While DE 39 13 474 A1 discloses an imaging lens which functions as a double lens for the excitation radiation and the thermal radiation and therefore captures a large part of the thermal radiation reflected by the surface, the fabrication expense for such an imaging lens is relatively high. Furthermore, using a semipermeable dielectric, or dichroic mirror as the first deflection mirror causes inevitable losses both of excitation radiation intensity and thermal radiation intensity. With closely adjacent spectral ranges, like the excitation radiation and the thermal radiation of the present invention, relatively high losses at partial reflection and partial transmission can be expected. Under these conditions, a testing device with a relatively low output power from the illuminating device relative to the signal intensity is unfavorable.
EP 0 279 347 A2 discloses a device for measuring the displacement of an object wherein a parallel measuring beam is directed to a test specimen via a deflection mirror arranged on the axis of an imaging lens. After hitting the deflection mirror, the beam passes through an aperture disposed in the center of the imaging lens, and in turn the beam falls on the test specimen. The imaging lens is provided with a masking device on one of its sides. The masking device is apertured in the near-axis area and notched in the marginal areas, whereby light reflected by the test specimen passes through the imaging lens, then through the marginal apertures and finally falls on an areal detector. The output signal of the areal detector is then processed to determine the displacement of the test specimen.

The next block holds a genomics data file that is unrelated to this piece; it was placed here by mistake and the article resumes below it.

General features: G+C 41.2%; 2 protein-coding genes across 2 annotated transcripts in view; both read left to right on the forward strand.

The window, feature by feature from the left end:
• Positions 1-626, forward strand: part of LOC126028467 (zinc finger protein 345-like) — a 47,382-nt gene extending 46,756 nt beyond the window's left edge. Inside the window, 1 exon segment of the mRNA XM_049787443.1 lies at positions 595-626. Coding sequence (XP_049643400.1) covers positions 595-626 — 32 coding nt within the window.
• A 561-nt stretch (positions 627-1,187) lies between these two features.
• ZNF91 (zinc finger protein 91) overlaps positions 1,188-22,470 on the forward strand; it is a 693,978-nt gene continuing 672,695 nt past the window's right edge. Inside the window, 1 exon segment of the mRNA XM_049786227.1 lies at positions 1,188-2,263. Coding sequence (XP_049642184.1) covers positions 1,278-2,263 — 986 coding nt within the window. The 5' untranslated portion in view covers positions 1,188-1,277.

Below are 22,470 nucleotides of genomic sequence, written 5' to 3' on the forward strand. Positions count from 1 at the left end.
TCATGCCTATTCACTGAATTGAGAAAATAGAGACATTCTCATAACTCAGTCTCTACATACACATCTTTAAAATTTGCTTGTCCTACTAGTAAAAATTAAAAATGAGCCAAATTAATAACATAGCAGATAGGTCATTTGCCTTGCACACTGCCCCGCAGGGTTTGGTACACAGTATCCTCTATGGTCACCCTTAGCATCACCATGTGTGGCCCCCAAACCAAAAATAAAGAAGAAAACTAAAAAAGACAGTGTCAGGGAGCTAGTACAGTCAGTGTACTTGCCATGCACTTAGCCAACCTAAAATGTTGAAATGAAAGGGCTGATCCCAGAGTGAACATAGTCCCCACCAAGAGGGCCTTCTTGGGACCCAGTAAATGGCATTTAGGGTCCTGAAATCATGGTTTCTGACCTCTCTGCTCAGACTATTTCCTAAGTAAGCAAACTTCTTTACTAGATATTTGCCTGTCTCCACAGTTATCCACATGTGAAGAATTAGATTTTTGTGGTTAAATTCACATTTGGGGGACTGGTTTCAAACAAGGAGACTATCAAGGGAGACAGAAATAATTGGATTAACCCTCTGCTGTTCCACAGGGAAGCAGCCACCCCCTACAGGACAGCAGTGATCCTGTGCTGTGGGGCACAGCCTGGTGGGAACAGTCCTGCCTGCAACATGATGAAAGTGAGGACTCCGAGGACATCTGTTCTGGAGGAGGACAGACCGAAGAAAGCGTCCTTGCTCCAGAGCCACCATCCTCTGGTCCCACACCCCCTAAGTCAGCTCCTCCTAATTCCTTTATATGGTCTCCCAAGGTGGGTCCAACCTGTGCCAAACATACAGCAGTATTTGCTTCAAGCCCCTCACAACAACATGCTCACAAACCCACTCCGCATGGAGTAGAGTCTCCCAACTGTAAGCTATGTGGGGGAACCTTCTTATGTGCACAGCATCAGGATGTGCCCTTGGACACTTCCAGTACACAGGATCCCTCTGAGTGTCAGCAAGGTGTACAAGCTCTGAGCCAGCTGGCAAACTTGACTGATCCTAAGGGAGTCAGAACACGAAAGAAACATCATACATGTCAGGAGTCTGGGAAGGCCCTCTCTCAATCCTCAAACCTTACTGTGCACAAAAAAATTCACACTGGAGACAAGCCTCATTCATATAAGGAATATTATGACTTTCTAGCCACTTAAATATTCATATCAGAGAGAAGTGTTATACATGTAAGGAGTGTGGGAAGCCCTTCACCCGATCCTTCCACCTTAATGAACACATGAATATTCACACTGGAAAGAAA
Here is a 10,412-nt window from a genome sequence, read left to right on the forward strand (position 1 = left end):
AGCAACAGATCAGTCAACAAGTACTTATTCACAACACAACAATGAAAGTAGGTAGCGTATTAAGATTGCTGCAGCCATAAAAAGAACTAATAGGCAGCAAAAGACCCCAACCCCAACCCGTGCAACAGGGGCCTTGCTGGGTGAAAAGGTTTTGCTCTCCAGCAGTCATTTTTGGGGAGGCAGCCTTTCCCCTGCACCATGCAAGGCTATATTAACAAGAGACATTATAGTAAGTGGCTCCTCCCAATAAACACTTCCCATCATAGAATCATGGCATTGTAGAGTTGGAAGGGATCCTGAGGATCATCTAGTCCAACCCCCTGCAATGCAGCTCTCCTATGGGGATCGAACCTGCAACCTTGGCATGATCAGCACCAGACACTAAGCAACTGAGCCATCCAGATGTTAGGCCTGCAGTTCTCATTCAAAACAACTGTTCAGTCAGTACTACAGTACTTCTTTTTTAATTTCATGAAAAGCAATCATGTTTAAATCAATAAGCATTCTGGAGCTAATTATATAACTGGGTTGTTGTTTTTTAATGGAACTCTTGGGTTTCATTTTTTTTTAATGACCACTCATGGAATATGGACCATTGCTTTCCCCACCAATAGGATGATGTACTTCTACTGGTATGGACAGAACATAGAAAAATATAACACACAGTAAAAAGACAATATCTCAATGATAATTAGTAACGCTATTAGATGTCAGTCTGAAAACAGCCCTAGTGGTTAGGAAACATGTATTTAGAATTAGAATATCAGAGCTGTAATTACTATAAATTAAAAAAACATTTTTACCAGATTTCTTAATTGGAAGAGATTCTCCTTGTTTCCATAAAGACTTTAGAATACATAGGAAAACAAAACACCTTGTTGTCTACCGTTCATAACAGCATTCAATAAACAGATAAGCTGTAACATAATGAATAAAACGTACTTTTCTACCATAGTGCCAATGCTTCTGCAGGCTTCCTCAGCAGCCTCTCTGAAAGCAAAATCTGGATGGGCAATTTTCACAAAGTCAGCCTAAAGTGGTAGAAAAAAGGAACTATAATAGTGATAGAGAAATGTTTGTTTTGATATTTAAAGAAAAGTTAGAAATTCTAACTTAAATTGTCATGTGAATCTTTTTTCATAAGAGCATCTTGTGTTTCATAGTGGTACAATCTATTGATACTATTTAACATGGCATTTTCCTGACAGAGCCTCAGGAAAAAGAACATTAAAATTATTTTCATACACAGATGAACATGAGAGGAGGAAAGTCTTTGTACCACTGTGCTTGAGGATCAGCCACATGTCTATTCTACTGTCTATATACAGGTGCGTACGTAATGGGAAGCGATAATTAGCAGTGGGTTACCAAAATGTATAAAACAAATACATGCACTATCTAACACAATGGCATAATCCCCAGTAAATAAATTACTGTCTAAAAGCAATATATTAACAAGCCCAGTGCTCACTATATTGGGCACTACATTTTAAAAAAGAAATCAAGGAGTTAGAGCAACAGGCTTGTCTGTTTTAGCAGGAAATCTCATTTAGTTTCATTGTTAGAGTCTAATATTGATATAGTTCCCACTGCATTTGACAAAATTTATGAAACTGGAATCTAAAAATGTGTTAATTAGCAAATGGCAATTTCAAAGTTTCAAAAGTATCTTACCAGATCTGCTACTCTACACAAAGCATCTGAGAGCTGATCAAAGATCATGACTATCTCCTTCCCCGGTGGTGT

DE 40 03 407 A1 teaches a device wherein an intensity-modulated excitation radiation generated by a laser enters one end of a fiber optics bundle. Provided on the other end of the fiber optics bundle, near the test specimen, is a cross section converter by which the exiting excitation radiation can be projected on the surface by using a cylindrical lens through a tilted semi-translucent mirror. The mirror deflects part of the emitted thermal radiation to a detector.